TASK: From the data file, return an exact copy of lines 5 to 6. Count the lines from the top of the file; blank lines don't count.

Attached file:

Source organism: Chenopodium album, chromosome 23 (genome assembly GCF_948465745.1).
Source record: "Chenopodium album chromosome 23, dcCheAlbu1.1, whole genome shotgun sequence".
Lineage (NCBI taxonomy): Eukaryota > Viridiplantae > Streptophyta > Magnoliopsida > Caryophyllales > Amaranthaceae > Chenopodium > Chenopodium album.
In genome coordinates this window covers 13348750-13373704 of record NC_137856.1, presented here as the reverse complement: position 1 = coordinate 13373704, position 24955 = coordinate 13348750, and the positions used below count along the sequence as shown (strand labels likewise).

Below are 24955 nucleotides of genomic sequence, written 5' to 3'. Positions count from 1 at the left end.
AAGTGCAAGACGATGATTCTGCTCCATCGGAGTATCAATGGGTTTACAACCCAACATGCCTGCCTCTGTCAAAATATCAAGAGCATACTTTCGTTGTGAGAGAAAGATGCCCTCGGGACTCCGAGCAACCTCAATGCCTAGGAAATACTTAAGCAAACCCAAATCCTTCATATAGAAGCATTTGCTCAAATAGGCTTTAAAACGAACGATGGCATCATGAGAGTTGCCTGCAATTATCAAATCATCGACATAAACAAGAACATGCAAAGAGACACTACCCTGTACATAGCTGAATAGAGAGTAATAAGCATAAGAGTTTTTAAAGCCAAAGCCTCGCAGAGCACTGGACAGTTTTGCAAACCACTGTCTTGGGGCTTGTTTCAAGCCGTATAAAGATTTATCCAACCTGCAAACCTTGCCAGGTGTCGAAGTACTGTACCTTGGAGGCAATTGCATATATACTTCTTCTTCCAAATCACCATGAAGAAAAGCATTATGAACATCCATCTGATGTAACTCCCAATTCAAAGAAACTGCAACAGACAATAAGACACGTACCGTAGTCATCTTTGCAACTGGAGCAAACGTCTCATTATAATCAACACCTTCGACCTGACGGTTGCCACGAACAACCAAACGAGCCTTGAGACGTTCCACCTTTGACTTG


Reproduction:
Below are 24955 nucleotides of genomic sequence, written 5' to 3'. Positions count from 1 at the left end.
AAGTGCAAGACGATGATTCTGCTCCATCGGAGTATCAATGGGTTTACAACCCAACATGCCTGCCTCTGTCAAAATATCAAGAGCATACTTTCGTTGTGAGAGAAAGATGCCCTCGGGACTCCGAGCAACCTCAATGCCTAGGAAATACTTAAGCAAACCCAAATCCTTCATATAGAAGCATTTGCTCAAATAGGCTTTAAAACGAACGATGGCATCATGAGAGTTGCCTGCAATTATCAAATCATCGACATAAACAAGAACATGCAAAGAGACACTACCCTGTACATAGCTGAATAGAGAGTAATAAGCATAAGAGTTTTTAAAGCCAAAGCCTCGCAGAGCACTGGACAGTTTTGCAAACCACTGTCTTGGGGCTTGTTTCAAGCCGTATAAAGATTTATCCAACCTGCAAACCTTGCCAGGTGTCGAAGTACTGTACCTTGGAGGCAATTGCATATATACTTCTTCTTCCAAATCACCATGAAGAAAAGCATTATGAACATCCATCTGATGTAACTCCCAATTCAAAGAAACTGCAACAGACAATAAGACACGTACCGTAGTCATCTTTGCAACTGGAGCAAACGTCTCATTATAATCAACACCTTCGACCTGACGGTTGCCACGAACAACCAAACGAGCCTTGAGACGTTCCACCTTTGACTTG